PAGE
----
Wikipedia: All Roads Lead to ... Philosophy? (Shallow Thoughts)

Akkana's Musings on Open Source Computing and Technology, Science, and Nature.

Sat, 20 Nov 2021

Wikipedia: All Roads Lead to ... Philosophy?

At a recent LUG meeting, we were talking about various uses for web scraping, and someone brought up a Wikipedia game: start on any page, click on the first real link, then repeat on the page that comes up. The claim is that this chain always gets to Wikipedia's page on Philosophy.

We tried a few rounds, and sure enough, every page we tried did eventually get to Philosophy, usually via languages, which goes to communication, goes to discipline, action, intention, mental, thought, idea, philosophy.

It's a perfect game for a discussion of scraping. It should be an easy exercise to write a scraper to do this, right?

Well, in that charming way of real-world programming, it's a trivial exercise to fetch and scrape a wikipedia page and find the first <a href=""> ... but it quickly inflates as you try to define the real "first link". Obviously you don't want the links in the sidebar (the first link is always "/wiki/Wikipedia:Protection_policy#pending"), or disambiguation link, or links to numbered footnotes, or ... you get the idea.

Which makes it a perfect scraping exercise, because web scraping, in the real world, almost always becomes a question of which parts of the page are important, and how to find the most reliable way of identifying them.

And it's almost always a value judgement. For instance, if you start on a page like "horse" or "dog", the first real link is "domesticated", which takes you to "Charles Darwin", and on his page, after his name is a list of honorifics: Charles Robert Darwin FRS FRGS FLS FZS. So is FRS the first real link, or should you skip the honorifics and go on to naturalist? I think most people would choose the latter; so you need to look at those honorifics and find something special about them that makes them skippable. Turns out they're inside a <span class="noexcerpt nowraplinks" ...>, so you can ignore them by skipping anything inside such a span.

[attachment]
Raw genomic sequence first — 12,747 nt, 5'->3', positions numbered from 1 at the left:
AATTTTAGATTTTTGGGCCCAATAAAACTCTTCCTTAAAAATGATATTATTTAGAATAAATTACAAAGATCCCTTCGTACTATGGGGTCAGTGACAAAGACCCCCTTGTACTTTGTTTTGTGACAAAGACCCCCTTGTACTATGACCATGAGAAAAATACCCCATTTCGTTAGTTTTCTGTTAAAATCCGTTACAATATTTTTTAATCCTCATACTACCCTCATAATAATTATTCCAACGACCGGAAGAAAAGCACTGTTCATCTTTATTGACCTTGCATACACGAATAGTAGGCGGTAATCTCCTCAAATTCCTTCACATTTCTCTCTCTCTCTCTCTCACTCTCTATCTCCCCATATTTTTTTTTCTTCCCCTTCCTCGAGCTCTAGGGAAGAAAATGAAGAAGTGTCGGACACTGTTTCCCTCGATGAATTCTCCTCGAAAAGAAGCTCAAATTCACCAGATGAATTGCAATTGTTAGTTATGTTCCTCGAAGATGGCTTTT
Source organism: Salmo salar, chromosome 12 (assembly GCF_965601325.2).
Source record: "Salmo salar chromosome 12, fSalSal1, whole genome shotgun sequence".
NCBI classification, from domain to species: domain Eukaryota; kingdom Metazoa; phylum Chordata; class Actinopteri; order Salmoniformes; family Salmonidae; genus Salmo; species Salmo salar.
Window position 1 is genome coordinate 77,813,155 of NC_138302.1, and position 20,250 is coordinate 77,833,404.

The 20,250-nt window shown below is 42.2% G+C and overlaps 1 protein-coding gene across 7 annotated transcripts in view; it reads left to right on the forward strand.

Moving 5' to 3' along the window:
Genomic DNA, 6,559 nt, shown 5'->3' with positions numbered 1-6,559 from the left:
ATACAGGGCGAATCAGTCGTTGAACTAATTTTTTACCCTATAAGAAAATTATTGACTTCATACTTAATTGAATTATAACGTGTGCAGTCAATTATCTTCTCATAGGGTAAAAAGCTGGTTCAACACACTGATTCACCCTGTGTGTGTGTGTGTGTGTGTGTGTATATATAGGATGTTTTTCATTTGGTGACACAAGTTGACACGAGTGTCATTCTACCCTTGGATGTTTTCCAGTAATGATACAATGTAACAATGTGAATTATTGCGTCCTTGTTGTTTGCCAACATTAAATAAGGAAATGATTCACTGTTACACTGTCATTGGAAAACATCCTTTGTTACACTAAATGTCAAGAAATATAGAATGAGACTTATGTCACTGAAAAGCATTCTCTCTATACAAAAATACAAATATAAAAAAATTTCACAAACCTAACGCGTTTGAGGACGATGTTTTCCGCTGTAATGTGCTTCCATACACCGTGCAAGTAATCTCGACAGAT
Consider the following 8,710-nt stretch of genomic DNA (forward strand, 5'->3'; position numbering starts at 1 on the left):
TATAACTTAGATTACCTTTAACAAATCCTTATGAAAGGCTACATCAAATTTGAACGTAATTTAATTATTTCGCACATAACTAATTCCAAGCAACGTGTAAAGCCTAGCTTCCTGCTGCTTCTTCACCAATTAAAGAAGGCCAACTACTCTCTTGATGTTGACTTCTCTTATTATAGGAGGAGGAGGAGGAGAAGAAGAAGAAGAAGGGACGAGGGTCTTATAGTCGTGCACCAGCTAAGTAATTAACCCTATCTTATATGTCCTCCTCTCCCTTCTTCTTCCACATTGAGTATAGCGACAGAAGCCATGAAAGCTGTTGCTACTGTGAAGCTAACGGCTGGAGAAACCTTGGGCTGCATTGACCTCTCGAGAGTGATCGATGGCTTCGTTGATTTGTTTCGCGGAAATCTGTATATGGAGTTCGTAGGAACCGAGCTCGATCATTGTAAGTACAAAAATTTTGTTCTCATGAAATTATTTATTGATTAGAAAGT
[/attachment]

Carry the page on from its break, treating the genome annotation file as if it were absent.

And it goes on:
Anyway, it's a fun exercise, and a good introduction to scraping, and Python's BeautifulSoup module (which I was recommending to the folks at the LUG meeting) handles it quite well.

I won't go over the code, but if you want to see it, it's at

The guy who originally brought this up said that at one point he had written code to take the results and run them through graphviz, so you could see the structure of articles visually. That sounded really fun, but I haven't yet managed to persuade him to send me the code for the graphs. I'll keep trying.


This all happened maybe a month and a half ago. As far as I know, the original game dates back several years. But as I was writing up this article, I discovered something amusing: it's no longer true that Wikipedia articles lead to Philosophy!

For instance, here's one run:

$ horse       ~/Docs/lwv/2021/Vote411/Stats
  0 horse         
  1 domesticated  
  2 Charles Darwin
  3 naturalist    
  4 organisms     
  5 biology       
  6  scientific   
  7 Latin         
  8 classical language
  9 language      
 10 communication 
 11 Latin         

$ "python language"
  0 python_language
  1 interpreted   
  2 computer science
  3 computation   
  4 calculation   
  5 arithmetical  
  6 Greek         
  7 Greek language
  8 Modern Greek  
  9 dialects      
 10 Latin         
 11 classical language
 12 language      
 13 communication 

All articles still go through the classical language/communication articles they did before, but now those articles no longer lead to philosophy, but instead, to an infinite loop.

Some articles do still pass through philosophy on their way to communication:

$ arduino     ~/Docs/lwv/2021/Vote411/Stats
  0 arduino       
  1 open-source hardware
  2 artifacts     
  3 use cases     
  4 software      
  5 engineering   
  6 scientific principles
  7 empirical     
  8 proposition   
  9 logic         
 10 truth         
 11 fact          
 12 experience    
 13 conscious     
 14 sentience     
 15 feelings      
 16 psychological states
 17 mind          
 18 thought       
 19 idea          
 20 philosophy    
 21 Greek         
 22 Modern Greek  
 23 dialects      
 24 Latin         
 25 classical language
 26 language      
 27 communication 

It's fun how this changed in only a couple of months after apparently being stable for years. And it's good to know that all Wikipedia paths now lead, not to Philosophy, but to Communication. Somehow that fits my world view a little better.

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[ 19:31 Nov 20, 2021    More programming | permalink to this entry | ]

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